Nothing settled as County Board discusses jail plans for first time
The Pierce County Board of Supervisors discussed the search for a new Jail for the first time Tuesday night during a 90-minute special meeting.
Nothing was settled or approved, and the consensus agreement is the search for a new site is far from being over.
“We are going to be earning our pay, folks,” said Board Chairman Jeff Holst telling his fellow Supervisors. “This decision will impact Pierce County for generations. We have to make the best decision for Pierce County in the long term.”
The meeting started with the Ad Hoc Jail committee chairman Jim Ross giving an overview of the committee which concluded in January. It was then turned over to Eric Lawson, President/CEO of Potter Lawson, the architect company hired by the County, who provided a review of the six selected sites on County-owned property for the jail and the advantages/disadvantages of both.
A quick summary:
* The Grove Street location, east of the Blue Building has positives of being close to the existing Courthouse and has public visibility. The negatives are it would have to be rezoned, it’s a confined site and the Blue Building would have to be relocated.
* If the PCOB parking lot was chosen, it would have to be a two-story building due to the location’s size (County officials prefer a single-story building). Other disadvantages include being the most confined site of the six, limited expansion and the existing parking lot would be displaced.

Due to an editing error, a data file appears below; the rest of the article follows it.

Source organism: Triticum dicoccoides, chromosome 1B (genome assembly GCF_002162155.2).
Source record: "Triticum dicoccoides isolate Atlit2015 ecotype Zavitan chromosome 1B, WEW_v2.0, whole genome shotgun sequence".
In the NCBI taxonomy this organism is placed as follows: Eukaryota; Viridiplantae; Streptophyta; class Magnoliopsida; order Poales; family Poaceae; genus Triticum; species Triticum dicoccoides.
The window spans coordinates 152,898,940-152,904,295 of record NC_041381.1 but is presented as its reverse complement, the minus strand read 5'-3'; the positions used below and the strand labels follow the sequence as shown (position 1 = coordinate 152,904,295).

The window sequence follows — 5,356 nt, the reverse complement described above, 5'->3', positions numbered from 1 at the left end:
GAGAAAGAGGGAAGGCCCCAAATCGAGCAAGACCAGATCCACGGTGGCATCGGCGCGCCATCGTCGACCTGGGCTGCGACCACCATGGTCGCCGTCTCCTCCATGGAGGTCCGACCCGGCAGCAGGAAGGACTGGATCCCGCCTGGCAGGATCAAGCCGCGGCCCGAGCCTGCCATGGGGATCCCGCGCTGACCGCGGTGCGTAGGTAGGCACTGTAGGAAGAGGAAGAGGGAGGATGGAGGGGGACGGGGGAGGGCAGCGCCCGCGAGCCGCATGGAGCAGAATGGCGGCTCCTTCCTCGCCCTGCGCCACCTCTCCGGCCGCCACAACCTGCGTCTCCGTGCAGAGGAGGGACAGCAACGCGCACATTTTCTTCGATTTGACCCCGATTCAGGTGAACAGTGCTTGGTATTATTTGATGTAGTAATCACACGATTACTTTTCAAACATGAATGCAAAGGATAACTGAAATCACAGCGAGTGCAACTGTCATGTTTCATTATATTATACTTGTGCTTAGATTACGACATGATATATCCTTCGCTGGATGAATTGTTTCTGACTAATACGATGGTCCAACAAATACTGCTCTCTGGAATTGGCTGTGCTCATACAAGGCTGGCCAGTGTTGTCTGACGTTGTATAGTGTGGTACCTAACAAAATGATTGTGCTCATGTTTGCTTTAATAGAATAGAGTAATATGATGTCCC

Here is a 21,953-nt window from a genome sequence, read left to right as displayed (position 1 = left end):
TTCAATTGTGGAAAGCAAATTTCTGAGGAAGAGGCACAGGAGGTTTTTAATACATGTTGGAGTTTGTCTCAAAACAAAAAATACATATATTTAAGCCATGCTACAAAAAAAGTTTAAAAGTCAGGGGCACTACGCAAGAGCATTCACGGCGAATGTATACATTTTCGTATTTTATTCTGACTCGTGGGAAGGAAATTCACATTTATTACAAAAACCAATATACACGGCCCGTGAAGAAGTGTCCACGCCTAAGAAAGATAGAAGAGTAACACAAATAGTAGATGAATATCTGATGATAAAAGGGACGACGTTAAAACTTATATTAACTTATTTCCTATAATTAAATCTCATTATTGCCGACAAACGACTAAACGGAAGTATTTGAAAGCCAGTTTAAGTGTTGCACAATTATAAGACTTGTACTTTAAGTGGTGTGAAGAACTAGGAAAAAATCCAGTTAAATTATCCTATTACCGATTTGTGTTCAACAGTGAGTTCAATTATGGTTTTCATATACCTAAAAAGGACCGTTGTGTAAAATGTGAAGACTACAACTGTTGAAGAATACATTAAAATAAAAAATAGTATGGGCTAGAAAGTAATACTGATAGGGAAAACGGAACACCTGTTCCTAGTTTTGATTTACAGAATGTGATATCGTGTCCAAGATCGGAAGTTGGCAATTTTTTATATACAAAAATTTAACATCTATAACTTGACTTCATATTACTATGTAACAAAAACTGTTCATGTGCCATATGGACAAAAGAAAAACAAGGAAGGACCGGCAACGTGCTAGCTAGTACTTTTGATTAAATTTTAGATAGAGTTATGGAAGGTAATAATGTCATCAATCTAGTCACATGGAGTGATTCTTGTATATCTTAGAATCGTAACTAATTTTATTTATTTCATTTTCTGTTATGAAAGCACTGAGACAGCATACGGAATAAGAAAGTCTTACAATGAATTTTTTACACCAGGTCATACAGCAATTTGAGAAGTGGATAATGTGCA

* The next property was located along State Highway 65, otherwise known as the Gas Main property. Due to an 80-foot easement for the main, options were divided into north and south of the line. The north’s negatives were the easement and site topography. The south had more advantages such as room for future expansion. Site access and topography would be hurdles.
* The property, northwest of Solid Waste, was next discussed. Roadway access was seen as the biggest hurdle with room for expansion and the site not being confined as positives.
* The final property was the forest. Negatives were site preparation costs, the reduction of the County forest, and a different utility provider than the other five sites. A positive was the site wasn’t confined.
On average, Lawson and Kurt Berner from The Samuels Group, a construction company that worked with Potter Lawson in projecting the estimates, told the Board construction costs would be from $10.3 to $12.7 million. Those figures are based off of 2014 dollar estimates.
For more please read the March 19 print version of the Herald.